People quickly notice when a community has a parking problem. And they don’t stay quiet.
It’s no wonder. Struggling to find a parking space hits their wallets, messes with their schedules and could potentially spoil their once-positive opinions about a neighborhood.
But new parking lots and garages don’t come cheaply or easily to municipalities looking to solve the problem. What they often overlook, however, is that they already have the parking they need. Retrofitting existing facilities with parking technology empowers communities to tackle parking issues while saving millions of dollars in construction costs.
How Building New Parking Creates New Headaches
The average price of building a 145,000-square-foot parking garage is almost $8.6 million. That cost jumps higher in densely-populated suburbs and cities where land is especially expensive. In fact, a single parking space could cost up to $45,000 just to build.
Finding available space to build a garage is a challenge in itself. That’s why land is often among the most expensive components of building a garage or lot. And while it might be tempting to add parking underground, digging causes prices to skyrocket. In Boston, for instance, the cost for a single subterranean parking space is roughly $31,000.
Financing such a project is also difficult. Poor market conditions can turn funders away and drive down the number of bids received by a municipality. The swings of the markets can negatively affect a proposed parking garage’s funding, quality and construction timeline, which could become root reasons for greater problems down the line.
Construction of a parking deck typically takes months and sometimes years. A 625-space garage took Chicago 18 months to build. Motorists, businesses and residents are likely to feel each minute of that process, as the work affects their daily routines.
Perhaps most concerning, new parking garages are known to go unused. Such stories have cropped up across the country, from empty parking garages outside Yankee Stadium that lost $31.2 million last year to a $20 million bust in Honolulu, Hawaii. As the Project for Public Spaces notes, some municipalities come to find that “the growing number of surface lots and parking structures has choked out the very reason people drove there in the first place.”
How New Technology Can Improve Parking
Yet most municipalities have enough parking – they just need to utilize it correctly. Rather than pouring millions of dollars into a new garage, they can install technologies that identify available spaces to make existing parking garages more efficient and driver-friendly.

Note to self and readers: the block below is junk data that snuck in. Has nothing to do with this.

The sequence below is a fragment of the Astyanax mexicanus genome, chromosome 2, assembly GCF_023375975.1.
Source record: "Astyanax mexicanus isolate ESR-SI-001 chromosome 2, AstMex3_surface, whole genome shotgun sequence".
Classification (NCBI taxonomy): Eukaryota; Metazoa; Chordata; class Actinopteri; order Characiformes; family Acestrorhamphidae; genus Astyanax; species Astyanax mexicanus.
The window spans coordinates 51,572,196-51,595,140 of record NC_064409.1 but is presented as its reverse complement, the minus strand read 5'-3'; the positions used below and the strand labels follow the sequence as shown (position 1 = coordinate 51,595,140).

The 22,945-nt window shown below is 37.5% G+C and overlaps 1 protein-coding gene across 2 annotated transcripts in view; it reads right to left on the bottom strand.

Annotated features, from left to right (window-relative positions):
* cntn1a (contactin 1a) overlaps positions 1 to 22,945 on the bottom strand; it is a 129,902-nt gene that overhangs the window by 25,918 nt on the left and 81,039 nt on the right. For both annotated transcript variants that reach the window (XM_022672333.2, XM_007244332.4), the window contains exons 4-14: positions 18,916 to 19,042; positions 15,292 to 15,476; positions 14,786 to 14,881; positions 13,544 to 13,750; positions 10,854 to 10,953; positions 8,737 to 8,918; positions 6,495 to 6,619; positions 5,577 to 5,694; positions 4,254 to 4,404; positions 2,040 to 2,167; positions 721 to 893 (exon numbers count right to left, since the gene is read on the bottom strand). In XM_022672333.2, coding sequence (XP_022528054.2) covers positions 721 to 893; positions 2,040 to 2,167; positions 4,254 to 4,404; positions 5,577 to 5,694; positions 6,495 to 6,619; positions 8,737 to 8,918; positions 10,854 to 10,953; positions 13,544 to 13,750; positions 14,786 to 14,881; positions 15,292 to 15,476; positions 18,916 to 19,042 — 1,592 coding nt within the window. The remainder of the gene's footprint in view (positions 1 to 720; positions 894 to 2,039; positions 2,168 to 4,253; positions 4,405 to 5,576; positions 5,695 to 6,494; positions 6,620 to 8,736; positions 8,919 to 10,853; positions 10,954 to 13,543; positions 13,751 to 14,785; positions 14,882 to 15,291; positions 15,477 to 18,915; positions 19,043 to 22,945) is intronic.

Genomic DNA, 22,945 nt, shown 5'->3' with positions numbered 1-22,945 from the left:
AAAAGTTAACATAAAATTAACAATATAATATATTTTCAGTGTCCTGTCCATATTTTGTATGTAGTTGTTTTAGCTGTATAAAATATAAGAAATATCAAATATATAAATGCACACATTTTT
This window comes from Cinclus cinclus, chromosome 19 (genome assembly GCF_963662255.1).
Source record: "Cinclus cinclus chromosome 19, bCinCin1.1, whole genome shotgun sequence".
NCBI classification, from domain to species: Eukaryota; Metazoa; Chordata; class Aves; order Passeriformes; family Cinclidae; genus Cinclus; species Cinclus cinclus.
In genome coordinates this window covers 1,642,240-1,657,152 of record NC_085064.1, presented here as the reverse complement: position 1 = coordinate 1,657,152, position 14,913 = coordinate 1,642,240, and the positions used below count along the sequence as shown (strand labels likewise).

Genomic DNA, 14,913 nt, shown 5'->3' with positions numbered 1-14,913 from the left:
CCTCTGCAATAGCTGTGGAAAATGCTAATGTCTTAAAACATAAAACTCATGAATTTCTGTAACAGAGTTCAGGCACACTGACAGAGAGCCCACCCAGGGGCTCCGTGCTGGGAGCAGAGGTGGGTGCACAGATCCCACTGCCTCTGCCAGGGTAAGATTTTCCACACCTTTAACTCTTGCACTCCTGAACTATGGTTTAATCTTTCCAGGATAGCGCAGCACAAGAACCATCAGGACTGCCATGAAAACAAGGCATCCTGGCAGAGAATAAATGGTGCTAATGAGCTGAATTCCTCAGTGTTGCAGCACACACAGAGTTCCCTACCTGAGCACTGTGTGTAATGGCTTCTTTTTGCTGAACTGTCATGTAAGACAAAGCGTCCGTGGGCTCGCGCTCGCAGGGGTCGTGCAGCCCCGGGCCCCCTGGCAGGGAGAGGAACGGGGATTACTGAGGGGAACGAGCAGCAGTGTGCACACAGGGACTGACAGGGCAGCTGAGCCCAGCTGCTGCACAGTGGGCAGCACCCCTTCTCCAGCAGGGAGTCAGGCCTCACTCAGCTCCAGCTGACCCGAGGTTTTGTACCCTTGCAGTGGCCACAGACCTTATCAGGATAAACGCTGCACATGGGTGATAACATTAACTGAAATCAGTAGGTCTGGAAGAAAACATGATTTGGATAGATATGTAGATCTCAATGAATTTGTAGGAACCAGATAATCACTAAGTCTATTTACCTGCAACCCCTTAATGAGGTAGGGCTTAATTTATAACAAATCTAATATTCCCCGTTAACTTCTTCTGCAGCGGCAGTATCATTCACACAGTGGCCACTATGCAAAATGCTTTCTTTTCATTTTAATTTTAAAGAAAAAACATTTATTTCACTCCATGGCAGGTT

Tools like level guidance systems, for instance, use magnetic loop detectors installed at the entrance of each floor to monitor the number of vehicles entering and exiting. Simultaneously, real-time LED signs alert drivers to levels with open parking spaces. Parking guidance systems additionally use sensors above each parking space and green and red lights to guide drivers directly to the open spots.
These simple steps actively help drivers make the most out of every space the municipality has available. Drivers don’t give up and turn around, like more than half of all motorists have admitted to doing, when they’re given immediate information on available spaces.
Automated parking systems also relieve the burden on the municipal bank account. As opposed to communities that opt to build standard parking decks, owners of retrofitted garages don’t need to hire additional employees. What’s more, automation may even eliminate or reduce the necessity of some existing jobs.
These systems can be set up quickly and easily. Parking garages may also remain open during installation. That destroys the potential for disruption to the businesses, residents and visitors who rely on these facilities for income, shopping and pleasure.
By opting to use new parking systems, municipalities and others show that they make decisions with the future in mind. Why continue to walk down failed paths when high-tech, budget-friendly options exist?
Parking doesn’t need to be a problem, and solving a community’s parking issue doesn’t need to be a pain.